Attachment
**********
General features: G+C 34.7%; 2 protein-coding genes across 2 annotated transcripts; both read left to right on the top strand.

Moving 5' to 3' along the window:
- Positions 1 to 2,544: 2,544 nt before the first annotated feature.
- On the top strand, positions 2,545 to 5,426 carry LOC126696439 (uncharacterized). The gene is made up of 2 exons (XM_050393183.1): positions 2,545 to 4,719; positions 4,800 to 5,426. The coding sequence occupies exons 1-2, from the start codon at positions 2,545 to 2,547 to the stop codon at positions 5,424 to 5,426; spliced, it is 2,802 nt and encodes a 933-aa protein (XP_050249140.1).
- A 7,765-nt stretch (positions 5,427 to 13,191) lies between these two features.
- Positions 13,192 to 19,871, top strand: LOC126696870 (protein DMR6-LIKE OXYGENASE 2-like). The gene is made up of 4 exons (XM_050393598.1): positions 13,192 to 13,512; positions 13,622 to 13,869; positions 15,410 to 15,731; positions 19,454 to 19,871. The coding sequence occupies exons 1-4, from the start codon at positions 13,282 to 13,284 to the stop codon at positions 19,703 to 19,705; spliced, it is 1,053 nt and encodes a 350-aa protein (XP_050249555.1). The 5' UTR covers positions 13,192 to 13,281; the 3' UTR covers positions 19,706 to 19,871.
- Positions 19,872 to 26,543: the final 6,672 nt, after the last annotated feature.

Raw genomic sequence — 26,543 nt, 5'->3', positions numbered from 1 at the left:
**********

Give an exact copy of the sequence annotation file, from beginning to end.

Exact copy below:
General features: G+C 34.7%; 2 protein-coding genes across 2 annotated transcripts; both read left to right on the top strand.

Moving 5' to 3' along the window:
- Positions 1 to 2,544: 2,544 nt before the first annotated feature.
- On the top strand, positions 2,545 to 5,426 carry LOC126696439 (uncharacterized). The gene is made up of 2 exons (XM_050393183.1): positions 2,545 to 4,719; positions 4,800 to 5,426. The coding sequence occupies exons 1-2, from the start codon at positions 2,545 to 2,547 to the stop codon at positions 5,424 to 5,426; spliced, it is 2,802 nt and encodes a 933-aa protein (XP_050249140.1).
- A 7,765-nt stretch (positions 5,427 to 13,191) lies between these two features.
- Positions 13,192 to 19,871, top strand: LOC126696870 (protein DMR6-LIKE OXYGENASE 2-like). The gene is made up of 4 exons (XM_050393598.1): positions 13,192 to 13,512; positions 13,622 to 13,869; positions 15,410 to 15,731; positions 19,454 to 19,871. The coding sequence occupies exons 1-4, from the start codon at positions 13,282 to 13,284 to the stop codon at positions 19,703 to 19,705; spliced, it is 1,053 nt and encodes a 350-aa protein (XP_050249555.1). The 5' UTR covers positions 13,192 to 13,281; the 3' UTR covers positions 19,706 to 19,871.
- Positions 19,872 to 26,543: the final 6,672 nt, after the last annotated feature.

Raw genomic sequence — 26,543 nt, 5'->3', positions numbered from 1 at the left: